The Third problem teachers are facing is: Dealing with Studentsí Negative Attitudes.
Students often approach target-culture phenomena assuming that the new patterns of behavior can be understood within the framework of their own native culture. When cultural phenomena differ from what they expect, students often react negatively, characterizing the target culture as "strange".
Solution: Just as teachers need to help students revise their "linguistic patterns," they also need to help them revise their "cultural patterns." Students should be aware that it is important to recognize the pervasive influence of culture on our attitudes, emotions, beliefs, and values, and the dangers of projecting our native frame of reference on that of the culture being studied. To understand another culture, we must construct a new frame of reference in terms of the people who created it, which is complicated since cultures have both functions (meanings, purposes, needs) and forms (manifestations, realizations, operations) that vary widely, not only across cultures, but also within the subcultures of a society. As students are introduced to the target culture, they need to learn to expect differences, and eventually to understand and appreciate their logic and meaning. Any assumptions of cross-cultural similarity should be made with caution, as cultures may not share the same form/function relationships.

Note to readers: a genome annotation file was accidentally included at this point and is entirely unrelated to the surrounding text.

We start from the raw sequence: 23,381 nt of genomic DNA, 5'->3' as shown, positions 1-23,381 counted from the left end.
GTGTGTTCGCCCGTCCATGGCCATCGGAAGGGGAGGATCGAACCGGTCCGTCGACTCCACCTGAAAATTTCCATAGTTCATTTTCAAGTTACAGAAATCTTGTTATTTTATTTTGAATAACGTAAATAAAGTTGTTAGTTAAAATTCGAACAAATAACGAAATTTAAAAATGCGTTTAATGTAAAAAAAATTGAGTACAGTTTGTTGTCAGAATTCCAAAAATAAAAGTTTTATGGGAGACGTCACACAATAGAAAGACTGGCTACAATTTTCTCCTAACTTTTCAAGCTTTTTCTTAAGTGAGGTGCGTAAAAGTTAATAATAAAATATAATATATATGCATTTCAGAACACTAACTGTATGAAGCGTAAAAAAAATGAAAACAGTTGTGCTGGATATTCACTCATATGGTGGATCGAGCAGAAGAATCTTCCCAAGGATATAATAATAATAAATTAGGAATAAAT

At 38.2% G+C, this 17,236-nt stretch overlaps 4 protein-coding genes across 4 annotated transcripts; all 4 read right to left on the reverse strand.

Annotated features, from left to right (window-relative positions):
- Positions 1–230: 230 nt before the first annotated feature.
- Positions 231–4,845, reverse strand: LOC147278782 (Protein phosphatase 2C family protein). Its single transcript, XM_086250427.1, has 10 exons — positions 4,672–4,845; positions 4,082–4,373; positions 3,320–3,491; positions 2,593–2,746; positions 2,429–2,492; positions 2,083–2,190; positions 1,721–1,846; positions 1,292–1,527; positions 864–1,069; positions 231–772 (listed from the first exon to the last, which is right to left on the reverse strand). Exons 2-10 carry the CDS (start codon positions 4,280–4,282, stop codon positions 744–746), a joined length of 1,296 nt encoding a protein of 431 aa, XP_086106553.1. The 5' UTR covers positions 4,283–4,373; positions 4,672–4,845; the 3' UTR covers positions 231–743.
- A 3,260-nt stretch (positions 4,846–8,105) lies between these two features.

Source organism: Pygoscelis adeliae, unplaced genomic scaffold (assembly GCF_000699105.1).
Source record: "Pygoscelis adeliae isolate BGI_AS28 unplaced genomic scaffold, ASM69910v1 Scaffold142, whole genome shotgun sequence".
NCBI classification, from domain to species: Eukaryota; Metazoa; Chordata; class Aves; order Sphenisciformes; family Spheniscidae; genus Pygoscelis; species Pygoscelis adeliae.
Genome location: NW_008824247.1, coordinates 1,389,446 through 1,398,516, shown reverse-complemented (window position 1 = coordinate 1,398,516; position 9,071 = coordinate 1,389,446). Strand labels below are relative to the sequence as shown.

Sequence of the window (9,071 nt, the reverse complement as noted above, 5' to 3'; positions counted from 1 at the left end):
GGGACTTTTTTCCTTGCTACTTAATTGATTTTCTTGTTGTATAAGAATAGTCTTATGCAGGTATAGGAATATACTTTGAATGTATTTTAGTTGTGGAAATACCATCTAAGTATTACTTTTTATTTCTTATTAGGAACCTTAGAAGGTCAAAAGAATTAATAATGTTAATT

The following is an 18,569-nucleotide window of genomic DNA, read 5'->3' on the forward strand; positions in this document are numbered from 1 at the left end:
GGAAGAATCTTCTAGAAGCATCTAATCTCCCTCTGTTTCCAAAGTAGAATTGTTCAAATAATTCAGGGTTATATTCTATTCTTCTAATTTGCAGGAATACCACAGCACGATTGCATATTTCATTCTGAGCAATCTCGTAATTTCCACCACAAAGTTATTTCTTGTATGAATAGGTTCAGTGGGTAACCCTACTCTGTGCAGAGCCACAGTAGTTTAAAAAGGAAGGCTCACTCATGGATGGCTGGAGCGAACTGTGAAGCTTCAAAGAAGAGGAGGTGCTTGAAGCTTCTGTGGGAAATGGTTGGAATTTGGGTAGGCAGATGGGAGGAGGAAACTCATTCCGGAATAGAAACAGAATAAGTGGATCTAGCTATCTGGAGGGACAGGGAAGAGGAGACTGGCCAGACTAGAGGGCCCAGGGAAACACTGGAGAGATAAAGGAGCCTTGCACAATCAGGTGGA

In order to help students construct a new frame of reference based on the target culture, one possible solution would be to help them begin with an understanding of their own frame of reference, and then, with teacher guidance, explore the target culture through authentic texts and materials. It is also important for teachers to become aware of their own biases and help students recognize theirs.
Page Created on September 8th, 1998
Last updated on April 19th,1999
Copyright (C) 1998/1999 by Nada AbiSamra.
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